How to Deliver A Great Customer Experience If Your Product Sucks
March 25, 2016
There are only so many things your company can do to excel at everything. Let’s face it, it’s virtually impossible to outperform your competitors on every single aspect of your business, and your product can easily be one of areas where you fall short.
But even if your product has problems, you can still build a successful business with loyal customers. It all depends on the way you engage and interact with your customers, the level of customer service you provide, and the overall Customer Experience you deliver.
Invest in those areas where your competitors are clearly falling short. Let’s turn things around: having a great product doesn’t necessarily mean your Customer Experience is great. Companies that are creating winning experiences don’t automatically offer the best product. For example, there might be plenty of deli chains that offer tastier sandwiches served in a more enjoyable atmosphere. Still, you prefer to go to that one place at lunchtime that offers quite the opposite. It’s the little things that make the difference: you never have to queue, you can easily order online, the wifi-connection is great, they have a really appealing customer loyalty system, etc. There’s one thing in which they outsmart all of their competitors and that’s convenience.
A great example of a company using this strategy is Premier Inn, a British budget hotel chain. Premier Inn prides themselves on offering a “really good night sleep” at an affordable rate. Remember those hotel rooms that look really fancy on paper but have the worst beds and give you a serious back ache? Yes, we’ve all had that experience! Premier Inn believes a good night sleep is the most important thing when staying at a hotel. That’s why they invest in beds that are unusually expensive for hotels. But, they cut down on cost in other areas of their business such as hotel personnel. For example, they don’t have staff waiting at the reception desk and use automatic check-in desks instead.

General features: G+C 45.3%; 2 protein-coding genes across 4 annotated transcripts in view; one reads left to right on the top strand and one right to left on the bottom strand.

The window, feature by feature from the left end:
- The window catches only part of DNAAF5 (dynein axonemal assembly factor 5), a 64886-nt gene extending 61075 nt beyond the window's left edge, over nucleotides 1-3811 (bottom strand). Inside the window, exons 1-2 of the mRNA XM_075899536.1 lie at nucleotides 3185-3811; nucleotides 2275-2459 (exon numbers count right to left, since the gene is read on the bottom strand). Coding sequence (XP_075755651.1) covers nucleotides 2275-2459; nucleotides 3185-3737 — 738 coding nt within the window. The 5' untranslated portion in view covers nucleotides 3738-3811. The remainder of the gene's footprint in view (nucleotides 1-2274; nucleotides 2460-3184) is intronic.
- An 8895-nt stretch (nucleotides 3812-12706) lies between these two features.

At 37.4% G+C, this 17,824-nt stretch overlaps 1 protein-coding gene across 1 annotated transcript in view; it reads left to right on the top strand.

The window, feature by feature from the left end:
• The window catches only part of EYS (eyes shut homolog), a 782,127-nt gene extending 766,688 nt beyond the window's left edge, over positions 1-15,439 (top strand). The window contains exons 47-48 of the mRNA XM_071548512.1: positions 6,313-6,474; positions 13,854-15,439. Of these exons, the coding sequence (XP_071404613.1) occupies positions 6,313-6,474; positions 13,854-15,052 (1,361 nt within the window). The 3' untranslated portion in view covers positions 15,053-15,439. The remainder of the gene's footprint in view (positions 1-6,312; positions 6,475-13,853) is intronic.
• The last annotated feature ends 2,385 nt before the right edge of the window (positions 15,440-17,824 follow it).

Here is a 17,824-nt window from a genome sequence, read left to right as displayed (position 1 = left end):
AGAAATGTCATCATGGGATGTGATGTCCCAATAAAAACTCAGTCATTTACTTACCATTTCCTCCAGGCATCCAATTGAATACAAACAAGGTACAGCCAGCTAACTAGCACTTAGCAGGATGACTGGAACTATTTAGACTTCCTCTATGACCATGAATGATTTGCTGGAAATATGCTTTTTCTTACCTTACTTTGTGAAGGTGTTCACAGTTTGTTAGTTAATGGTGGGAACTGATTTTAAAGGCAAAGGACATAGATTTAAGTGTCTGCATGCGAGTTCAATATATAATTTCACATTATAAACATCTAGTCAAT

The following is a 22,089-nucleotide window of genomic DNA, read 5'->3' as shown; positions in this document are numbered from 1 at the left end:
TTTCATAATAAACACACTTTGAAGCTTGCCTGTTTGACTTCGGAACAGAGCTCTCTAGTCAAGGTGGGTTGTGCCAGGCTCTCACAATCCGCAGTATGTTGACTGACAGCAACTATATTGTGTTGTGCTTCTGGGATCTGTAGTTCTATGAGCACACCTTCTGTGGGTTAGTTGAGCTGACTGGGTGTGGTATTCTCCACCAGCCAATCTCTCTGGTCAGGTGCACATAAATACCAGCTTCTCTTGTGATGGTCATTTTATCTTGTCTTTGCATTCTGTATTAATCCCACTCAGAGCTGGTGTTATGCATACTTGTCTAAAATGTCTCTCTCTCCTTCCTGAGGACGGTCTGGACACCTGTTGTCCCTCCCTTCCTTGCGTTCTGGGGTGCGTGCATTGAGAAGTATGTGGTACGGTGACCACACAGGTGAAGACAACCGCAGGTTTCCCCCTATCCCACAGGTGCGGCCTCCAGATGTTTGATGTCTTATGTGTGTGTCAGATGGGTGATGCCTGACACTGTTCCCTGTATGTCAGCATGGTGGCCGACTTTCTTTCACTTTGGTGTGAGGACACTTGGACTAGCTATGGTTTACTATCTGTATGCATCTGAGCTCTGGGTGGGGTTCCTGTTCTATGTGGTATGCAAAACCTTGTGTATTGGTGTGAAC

Identify what really matters to your customers. If you acknowledge your business is only human and has its flaws, you will be able to focus on what really matters. The keyword is ‘balance’: you need to have an overview of all the channels of feedback and collect it in just one place so you can really prove which topics your customers are complaining about. That way you can prioritize the things you need to fix. If you don’t have a sense of which areas in your business your customers are ranting about, how can you ever expect your business to survive in the long run?
Focus on what you can control. It’s exceptionally important for anyone operating in the Customer Experience industry to improve your business in those areas you can have an influence on if you want to truly make a difference. A great example is in the railway industry: railway companies typically depend on a lot of factors (such as other, third party companies) to make sure their trains are running smoothly and on time. Many customers complain and blame the railway company for issues. It’s up to the railway company to invest in those areas that they can control, instead of putting the blame on the third party companies.
We can’t all be Zappos or KLM– companies that offer great products and best-in-class service. The rest of us still struggle in one area or another, and there are many renowned, global brands that have a really strong product but still fail to keep their customers happy.
So, if your product sucks, it isn’t the end of the world (or the end of your business). If you can understand what your customers really want and need and what they’re complaining about, you can make a huge effort in fixing it to keep them coming back.